Now that you understand how a flush is supposed to work, you can determine what’s causing your toilet to constantly be in a sort of flush mode.
Float and Valve Problems
The culprit for a running toilet is often the float. When the float is set too low it results in a weak flush, but when it’s set too high water spills into the overflow tube and the fill valve won’t shut off.
To determine if the float is too high, measure down about an inch on the toilet’s overflow tube and make a mark. Flush the toilet and see if the water reaches and stops at the mark. If not the float needs adjusting.
Chain and Flapper Problems
Sometimes the problem is the valve. If your valve won’t shut off it’s defective and you’ll need to have it replaced.
Another potential problem that can cause a toilet to run is the chain length. The chain affects whether or not the flapper can close, and when the flapper is left open it causes constant running.
Finally, the problem might be caused by a worn out flapper. This is often discovered by process of elimination – if none of the issues listed above is causing the toilet to run, you can assume you need to have the flapper replaced.
The good news is a running toilet usually isn’t the sign an expensive fix is needed. More often than not the cost of the water wasted because of the problem is far more expensive than the problem itself. This is why it’s so important to get things fixed as soon as possible.
If you’d like more information on detecting and dealing with leaks in your home or you need help identifying a leak, give us a call!
It’s possible to detect leaks on your own and many homeowners try this DIY leak detection method before calling a pro.
There are a few steps you can take to detect a leak in your home, including:
- Check exterior hose bibbs to make sure one wasn’t left on.
- Check toilets by placing a dye tablet or food coloring into the toilet take. If the color seeps into the bowl, you’ll need a flapper valve repair or replacement. You can check for a flushing leak by wedging toilet paper between the tank and the bowl and seeing if it stays dry during the flush.
- Check faucets by turning them on one at a time, moving the faucet handle back and forth, and looking for leakage around the valve stem and faucet spout. Also check the drain piping under the sink for water.
- Work drain plugs open and closed with the water running in baths and sinks, and check for leaks where they connect to the drain system.
- Inspect the garbage disposal and dishwasher for leaks while each appliance is running.
- Check the walls where pipes connect and look for moisture, sponginess, or discoloration.
- Listen for a humming sound from your pipes. This is usually a good indication of water loss, which can occur through a fixture or outlet, or through a leakage point along the line.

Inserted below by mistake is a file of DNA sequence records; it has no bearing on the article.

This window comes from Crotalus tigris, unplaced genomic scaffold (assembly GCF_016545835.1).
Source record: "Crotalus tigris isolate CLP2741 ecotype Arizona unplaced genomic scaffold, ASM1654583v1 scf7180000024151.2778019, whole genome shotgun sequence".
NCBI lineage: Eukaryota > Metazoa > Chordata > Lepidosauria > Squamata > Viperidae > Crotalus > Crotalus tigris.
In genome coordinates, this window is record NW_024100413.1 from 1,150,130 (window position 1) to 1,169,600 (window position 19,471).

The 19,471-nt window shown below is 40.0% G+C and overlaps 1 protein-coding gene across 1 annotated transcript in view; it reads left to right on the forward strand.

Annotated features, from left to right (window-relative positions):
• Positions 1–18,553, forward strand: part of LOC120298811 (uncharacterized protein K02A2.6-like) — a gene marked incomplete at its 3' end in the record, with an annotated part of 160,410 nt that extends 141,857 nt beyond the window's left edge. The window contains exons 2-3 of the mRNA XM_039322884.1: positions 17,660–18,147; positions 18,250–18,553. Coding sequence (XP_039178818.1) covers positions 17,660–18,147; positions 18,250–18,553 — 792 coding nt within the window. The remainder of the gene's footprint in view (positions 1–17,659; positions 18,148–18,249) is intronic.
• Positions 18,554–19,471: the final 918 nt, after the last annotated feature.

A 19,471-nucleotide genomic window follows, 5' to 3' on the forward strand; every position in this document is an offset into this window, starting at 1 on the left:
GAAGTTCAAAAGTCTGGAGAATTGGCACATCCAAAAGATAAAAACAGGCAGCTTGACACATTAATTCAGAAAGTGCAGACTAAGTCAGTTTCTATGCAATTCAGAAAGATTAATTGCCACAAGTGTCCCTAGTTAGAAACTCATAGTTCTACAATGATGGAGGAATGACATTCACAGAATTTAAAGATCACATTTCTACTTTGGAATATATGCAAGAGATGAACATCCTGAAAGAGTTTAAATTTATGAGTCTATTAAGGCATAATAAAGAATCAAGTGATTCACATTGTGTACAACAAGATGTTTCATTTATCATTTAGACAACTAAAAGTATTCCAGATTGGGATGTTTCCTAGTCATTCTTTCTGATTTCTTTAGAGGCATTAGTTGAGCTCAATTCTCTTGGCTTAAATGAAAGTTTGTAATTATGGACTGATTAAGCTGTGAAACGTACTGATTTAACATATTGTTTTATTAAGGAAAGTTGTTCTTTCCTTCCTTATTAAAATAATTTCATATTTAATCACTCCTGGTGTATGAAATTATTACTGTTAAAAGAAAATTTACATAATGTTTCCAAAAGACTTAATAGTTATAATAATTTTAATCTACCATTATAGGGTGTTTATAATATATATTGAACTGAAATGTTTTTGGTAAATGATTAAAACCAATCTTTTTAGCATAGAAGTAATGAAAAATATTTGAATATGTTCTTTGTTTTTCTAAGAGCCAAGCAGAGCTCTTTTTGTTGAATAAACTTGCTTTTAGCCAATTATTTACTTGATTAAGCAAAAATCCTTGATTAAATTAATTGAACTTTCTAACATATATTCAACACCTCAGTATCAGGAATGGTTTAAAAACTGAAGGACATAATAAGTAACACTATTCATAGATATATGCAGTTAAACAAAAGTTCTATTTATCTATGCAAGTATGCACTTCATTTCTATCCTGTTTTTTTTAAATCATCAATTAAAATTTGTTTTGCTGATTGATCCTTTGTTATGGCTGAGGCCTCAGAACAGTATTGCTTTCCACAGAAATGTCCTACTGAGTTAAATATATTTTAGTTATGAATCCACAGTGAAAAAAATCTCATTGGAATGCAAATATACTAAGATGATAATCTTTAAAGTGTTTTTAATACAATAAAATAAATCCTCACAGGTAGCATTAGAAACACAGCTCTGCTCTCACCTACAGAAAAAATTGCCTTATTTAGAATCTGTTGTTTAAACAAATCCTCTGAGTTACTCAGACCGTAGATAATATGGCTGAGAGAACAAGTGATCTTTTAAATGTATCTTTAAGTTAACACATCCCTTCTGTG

Calling in the Pros
If your DIY inspection doesn’t put you at ease or you would rather a professional check for leaks right from the get-go, there are a few things to know. You’ll want to hire an experienced professional who can find your leak and help you repair it. This is a situation in which cutting corners can lead to property damage and greater expense long-term, so if you go with a pro, make sure you’re choosing someone qualified for the job.
Here’s what to consider when choosing a leak detection specialist:
Experience – Before hiring any leak detection or plumbing specialist, ask how long they have been in business, with what professional organizations they are affiliated, and if they have a staff or if it’s just one person running the show. It’s also a good idea to find out if they participate in continuing education about leak detection.
Equipment – Ask if the company uses the most up-to-date electronic equipment for leak detection. “Old school” methods don’t cut it anymore and won’t do you much good. They’re really no better than DIY methods of leak detection, so before you invest in a professional, make sure they are really offering professional services.
Satisfaction guarantee – If the professional you hire is unable to find the leak, what comes next? What happens if they don’t detect all of the leaks? Is there a guarantee they’ll come back and fix additional problems, or will you need to pay for another service call?
Pricing – Get a price estimate on leak detection beforehand. Also ask if their price quotes are guaranteed.
Insurance – Some homeowners insurance companies offer leak detection services or can at least refer you to someone they’ve worked with. In some cases, insurance will even pay for leak detection. You can also check with property management companies or online review services for highly recommended leak detection professionals in your area.
If you’d like more information on detecting and dealing with leaks in your home or you need help identifying a leak, give us a call!